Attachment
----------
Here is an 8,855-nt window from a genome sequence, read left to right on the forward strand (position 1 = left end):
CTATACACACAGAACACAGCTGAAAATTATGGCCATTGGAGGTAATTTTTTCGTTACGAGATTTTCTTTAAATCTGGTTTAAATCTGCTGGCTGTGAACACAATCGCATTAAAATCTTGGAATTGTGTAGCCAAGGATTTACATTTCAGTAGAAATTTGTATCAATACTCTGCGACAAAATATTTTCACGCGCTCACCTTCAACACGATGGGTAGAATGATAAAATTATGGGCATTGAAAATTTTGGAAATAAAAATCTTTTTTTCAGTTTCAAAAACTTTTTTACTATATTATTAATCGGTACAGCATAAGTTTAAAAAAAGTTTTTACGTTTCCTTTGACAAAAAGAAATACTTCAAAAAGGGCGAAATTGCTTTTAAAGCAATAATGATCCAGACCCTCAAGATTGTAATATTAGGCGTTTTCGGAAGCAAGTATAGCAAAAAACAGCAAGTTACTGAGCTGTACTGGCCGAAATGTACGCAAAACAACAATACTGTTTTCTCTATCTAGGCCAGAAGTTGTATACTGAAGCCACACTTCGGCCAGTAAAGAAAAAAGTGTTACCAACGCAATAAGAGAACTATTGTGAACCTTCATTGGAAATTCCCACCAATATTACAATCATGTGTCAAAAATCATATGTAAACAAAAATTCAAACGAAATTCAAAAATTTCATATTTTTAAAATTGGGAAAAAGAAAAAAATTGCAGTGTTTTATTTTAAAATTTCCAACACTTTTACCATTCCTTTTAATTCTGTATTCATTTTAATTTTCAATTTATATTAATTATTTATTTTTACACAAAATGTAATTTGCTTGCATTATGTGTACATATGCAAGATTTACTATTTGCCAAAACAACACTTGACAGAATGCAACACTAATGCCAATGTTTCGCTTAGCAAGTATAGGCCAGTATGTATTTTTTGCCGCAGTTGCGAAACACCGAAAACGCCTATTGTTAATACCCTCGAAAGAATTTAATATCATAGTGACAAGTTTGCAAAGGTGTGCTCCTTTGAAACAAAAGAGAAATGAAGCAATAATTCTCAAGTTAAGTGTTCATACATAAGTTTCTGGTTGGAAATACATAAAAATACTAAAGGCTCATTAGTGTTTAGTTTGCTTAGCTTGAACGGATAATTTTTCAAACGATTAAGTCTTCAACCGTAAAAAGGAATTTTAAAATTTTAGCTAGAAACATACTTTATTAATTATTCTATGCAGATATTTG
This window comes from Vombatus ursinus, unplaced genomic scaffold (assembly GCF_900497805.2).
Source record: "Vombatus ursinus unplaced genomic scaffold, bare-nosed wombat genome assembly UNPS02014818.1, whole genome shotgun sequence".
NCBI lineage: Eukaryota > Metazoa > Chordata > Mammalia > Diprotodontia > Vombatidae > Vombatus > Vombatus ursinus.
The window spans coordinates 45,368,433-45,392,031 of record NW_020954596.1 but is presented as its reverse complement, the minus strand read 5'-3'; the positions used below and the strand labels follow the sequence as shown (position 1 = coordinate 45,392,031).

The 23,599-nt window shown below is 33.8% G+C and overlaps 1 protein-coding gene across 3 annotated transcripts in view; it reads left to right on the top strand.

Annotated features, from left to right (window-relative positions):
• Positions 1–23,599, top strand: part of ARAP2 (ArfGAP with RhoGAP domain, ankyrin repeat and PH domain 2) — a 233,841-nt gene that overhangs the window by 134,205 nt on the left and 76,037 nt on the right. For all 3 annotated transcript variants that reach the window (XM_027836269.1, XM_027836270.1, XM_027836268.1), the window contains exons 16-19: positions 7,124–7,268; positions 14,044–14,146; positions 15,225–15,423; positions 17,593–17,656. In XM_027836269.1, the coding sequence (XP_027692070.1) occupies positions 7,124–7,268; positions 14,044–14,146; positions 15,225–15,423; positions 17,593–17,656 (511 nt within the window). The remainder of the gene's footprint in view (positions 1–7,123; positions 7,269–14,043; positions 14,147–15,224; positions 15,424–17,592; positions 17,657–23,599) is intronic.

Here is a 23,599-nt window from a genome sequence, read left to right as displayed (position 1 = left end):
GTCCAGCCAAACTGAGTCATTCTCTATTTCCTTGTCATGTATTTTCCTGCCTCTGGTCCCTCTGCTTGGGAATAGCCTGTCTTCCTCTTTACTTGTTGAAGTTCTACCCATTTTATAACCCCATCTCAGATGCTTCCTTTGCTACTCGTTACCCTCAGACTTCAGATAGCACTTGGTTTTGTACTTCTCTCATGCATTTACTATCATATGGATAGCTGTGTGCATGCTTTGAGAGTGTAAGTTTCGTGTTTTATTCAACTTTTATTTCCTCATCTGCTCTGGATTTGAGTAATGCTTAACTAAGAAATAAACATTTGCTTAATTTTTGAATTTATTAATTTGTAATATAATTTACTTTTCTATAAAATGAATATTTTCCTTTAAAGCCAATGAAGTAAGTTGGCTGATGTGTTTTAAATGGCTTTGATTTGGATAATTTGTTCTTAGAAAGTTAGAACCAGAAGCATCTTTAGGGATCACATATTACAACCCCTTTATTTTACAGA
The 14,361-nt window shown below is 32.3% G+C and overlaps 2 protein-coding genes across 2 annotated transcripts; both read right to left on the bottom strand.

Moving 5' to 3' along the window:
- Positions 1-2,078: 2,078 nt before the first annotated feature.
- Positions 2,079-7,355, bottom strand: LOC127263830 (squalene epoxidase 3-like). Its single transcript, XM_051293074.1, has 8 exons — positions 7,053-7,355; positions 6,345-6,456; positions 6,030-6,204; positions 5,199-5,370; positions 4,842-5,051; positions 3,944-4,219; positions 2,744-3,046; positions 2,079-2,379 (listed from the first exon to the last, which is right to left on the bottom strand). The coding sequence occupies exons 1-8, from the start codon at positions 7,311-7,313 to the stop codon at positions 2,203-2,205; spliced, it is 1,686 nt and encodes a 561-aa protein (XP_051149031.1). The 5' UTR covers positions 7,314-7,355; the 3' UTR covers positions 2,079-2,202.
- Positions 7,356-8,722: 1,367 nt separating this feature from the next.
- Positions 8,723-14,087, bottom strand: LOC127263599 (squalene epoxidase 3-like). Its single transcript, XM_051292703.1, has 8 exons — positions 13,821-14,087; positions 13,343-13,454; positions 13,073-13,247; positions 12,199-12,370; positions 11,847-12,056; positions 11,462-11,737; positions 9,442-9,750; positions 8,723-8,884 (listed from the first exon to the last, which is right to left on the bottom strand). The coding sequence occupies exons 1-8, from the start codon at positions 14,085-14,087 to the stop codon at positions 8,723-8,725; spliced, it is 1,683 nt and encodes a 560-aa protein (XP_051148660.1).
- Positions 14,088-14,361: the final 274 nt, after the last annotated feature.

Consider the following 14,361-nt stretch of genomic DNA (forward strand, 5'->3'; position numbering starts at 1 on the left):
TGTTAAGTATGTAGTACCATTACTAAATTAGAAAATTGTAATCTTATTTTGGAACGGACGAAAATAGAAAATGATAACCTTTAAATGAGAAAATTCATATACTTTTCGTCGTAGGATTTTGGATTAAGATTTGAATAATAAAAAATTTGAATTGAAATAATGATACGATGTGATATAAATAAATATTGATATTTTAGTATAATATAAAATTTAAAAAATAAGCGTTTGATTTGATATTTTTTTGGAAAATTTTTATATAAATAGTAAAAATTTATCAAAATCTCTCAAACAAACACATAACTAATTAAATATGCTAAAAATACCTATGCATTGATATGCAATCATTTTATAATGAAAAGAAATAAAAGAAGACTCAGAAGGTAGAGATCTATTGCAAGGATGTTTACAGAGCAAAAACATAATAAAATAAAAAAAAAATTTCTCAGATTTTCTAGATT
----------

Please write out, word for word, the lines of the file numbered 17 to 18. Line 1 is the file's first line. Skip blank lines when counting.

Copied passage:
- Positions 8,723-14,087, bottom strand: LOC127263599 (squalene epoxidase 3-like). Its single transcript, XM_051292703.1, has 8 exons — positions 13,821-14,087; positions 13,343-13,454; positions 13,073-13,247; positions 12,199-12,370; positions 11,847-12,056; positions 11,462-11,737; positions 9,442-9,750; positions 8,723-8,884 (listed from the first exon to the last, which is right to left on the bottom strand). The coding sequence occupies exons 1-8, from the start codon at positions 14,085-14,087 to the stop codon at positions 8,723-8,725; spliced, it is 1,683 nt and encodes a 560-aa protein (XP_051148660.1).
- Positions 14,088-14,361: the final 274 nt, after the last annotated feature.